Through the use of sequencing data, researchers in Hong Kong presented a case study providing the strongest evidence yet that individuals can become reinfected with SARS-CoV-2 after clearing a first infection.
There have been previous reports of reinfection with SARS-CoV-2. But in the absence of genome sequencing, it has been unclear whether second cases are truly reinfections, or flare-ups of an infection that had been only temporarily subdued.
In the case now reported by HKU, the genome sequencing data leaves little doubt that the individual, an immunocompetent 33-year-old technology worker from Hong Kong, was infected on two separate occasions. The person’s second infection was detected at an airport screening when he returned from business travel in Spain, and sequencing showed that he was infected with two distinct strains that differed from each other in 24 nucleotides.
The individual had previously been diagnosed with COVID-19 142 days earlier. His first infection was clinically mild, and the second infection remained asymptomatic.
The paper reporting the case has been accepted for publication in Clinical Infectious Diseases, but is not available as a preprint yet, leaving many details of the case unclear. Critically, it is not clear at this point whether the individual developed a neutralizing antibody response after his first infection.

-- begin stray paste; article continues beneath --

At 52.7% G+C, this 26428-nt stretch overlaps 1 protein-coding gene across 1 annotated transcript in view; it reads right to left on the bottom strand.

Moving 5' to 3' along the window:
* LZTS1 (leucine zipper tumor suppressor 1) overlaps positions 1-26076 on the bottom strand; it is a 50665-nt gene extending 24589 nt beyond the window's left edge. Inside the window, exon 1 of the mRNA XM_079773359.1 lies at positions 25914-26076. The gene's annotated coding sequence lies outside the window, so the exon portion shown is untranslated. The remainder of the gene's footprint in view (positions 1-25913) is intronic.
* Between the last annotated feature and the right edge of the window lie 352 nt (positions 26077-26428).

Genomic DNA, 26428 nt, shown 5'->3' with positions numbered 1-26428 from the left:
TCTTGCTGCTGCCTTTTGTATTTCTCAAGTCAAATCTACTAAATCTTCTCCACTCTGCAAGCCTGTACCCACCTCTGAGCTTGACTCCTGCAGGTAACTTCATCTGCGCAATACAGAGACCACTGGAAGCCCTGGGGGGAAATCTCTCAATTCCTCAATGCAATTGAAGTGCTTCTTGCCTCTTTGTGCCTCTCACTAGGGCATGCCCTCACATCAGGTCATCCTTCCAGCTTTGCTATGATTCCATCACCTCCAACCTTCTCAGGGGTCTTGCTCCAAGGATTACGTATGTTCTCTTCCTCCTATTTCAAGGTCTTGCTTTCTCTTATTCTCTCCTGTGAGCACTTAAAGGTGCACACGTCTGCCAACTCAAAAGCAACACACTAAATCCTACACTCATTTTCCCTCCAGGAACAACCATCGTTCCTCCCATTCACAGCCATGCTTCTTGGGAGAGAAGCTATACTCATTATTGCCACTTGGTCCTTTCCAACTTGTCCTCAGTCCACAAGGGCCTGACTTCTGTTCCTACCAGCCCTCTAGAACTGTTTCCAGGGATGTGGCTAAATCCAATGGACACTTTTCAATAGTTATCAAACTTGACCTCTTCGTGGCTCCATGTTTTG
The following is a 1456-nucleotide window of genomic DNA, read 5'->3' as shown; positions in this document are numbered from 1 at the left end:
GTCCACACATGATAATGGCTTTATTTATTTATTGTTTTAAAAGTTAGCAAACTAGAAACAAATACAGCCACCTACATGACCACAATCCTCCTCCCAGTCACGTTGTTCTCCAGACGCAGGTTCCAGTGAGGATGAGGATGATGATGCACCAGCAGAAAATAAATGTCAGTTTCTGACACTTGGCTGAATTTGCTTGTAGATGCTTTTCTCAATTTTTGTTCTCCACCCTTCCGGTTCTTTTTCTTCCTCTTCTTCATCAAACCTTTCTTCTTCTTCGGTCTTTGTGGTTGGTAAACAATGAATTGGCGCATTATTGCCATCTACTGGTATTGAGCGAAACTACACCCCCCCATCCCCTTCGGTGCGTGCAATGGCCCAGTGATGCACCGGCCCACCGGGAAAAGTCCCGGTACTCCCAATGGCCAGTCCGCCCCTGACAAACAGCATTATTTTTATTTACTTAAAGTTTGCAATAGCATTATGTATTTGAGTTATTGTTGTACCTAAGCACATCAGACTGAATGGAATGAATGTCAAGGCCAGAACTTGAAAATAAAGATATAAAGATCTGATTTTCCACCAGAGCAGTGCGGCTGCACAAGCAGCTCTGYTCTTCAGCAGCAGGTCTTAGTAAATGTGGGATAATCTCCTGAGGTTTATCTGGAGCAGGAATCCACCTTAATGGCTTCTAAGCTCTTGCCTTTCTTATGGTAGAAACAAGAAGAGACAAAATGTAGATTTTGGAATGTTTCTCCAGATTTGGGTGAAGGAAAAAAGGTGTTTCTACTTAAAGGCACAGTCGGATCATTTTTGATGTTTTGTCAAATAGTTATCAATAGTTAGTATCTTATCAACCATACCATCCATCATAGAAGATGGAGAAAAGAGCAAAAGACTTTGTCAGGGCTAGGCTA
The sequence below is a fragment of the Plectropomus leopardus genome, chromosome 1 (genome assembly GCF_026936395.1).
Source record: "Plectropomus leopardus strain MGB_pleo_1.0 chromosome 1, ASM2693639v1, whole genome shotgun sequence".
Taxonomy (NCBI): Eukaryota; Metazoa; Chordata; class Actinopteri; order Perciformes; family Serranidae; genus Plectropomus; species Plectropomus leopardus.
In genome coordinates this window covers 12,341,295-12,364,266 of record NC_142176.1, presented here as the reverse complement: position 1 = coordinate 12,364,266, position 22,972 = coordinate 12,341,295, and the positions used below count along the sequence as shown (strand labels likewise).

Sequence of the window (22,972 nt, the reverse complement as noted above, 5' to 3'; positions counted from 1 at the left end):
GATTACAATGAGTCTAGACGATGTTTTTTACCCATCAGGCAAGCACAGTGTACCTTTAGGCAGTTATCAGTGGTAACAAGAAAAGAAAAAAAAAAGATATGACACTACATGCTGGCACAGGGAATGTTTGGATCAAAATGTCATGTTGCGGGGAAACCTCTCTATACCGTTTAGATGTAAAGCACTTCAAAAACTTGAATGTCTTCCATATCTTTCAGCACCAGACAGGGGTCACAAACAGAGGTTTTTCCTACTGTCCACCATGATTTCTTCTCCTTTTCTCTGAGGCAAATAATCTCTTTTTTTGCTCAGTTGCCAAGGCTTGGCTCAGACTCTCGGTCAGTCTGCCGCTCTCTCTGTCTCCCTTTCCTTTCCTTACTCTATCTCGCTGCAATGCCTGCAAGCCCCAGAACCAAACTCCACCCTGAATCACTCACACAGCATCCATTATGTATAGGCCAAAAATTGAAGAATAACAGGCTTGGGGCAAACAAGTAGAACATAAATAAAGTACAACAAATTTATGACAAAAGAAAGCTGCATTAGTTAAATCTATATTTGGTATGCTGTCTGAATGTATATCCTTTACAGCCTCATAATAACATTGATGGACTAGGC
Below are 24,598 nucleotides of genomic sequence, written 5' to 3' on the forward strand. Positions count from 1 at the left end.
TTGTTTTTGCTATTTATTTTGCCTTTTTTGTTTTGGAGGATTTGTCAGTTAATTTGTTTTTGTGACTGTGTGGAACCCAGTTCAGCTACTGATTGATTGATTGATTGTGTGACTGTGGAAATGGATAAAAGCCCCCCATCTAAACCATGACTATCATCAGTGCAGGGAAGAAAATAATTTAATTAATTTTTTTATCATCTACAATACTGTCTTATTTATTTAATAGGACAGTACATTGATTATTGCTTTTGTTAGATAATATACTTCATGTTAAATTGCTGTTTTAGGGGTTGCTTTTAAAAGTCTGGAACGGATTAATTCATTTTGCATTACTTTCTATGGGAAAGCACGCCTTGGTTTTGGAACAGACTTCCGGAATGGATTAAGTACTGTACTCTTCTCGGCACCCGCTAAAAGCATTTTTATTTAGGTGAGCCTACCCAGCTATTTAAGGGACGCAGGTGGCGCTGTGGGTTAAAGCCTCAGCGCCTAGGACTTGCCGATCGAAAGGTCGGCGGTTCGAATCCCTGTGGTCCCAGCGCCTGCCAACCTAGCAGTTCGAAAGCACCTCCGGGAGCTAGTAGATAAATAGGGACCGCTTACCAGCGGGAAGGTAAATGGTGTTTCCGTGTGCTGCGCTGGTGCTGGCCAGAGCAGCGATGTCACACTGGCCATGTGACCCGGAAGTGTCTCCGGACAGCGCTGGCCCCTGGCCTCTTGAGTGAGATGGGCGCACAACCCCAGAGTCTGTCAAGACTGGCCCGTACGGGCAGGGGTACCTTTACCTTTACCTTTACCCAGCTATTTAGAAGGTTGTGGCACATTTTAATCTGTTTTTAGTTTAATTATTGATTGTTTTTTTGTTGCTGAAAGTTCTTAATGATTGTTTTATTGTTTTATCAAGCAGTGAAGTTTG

It is also unknown whether the individual was infectious during their second episode.
WHO’s COVID-19 technical lead Maria van Kerkhove addressed the case at the World Health Organization’s weekly COVID-19 press conference on Aug. 24.
Van Kerkhove pointed out that “there’s been more than 24 million [COVID-19] cases reported to date, and we need to look at something like this on a population level.”
Documenting cases of reinfection is “very important,” she said. But “we need to not jump to any conclusions.”
The overall picture eight months into the pandemic, while necessarily still incomplete, is one of a typically strong immune response that occurs in asymptomatic, mild and severe clinical cases.
Both longitudinal studies, which follow the same individuals over time, and cross-sectional studies, which look at populations over time, are being conducted to see whether that immune response is long-lasting.
Kerkhove said that on balance, the emerging evidence suggests that immunity is lasting, although given that the pandemic itself is only eight months old, “lasting” immunity is still a relative term.
Cross-sectional studies, she said, “show there may be a slight decline or waning” of immunity. But “from the longitudinal studies that are underway... We do see a strong antibody response… that stays at that same level.”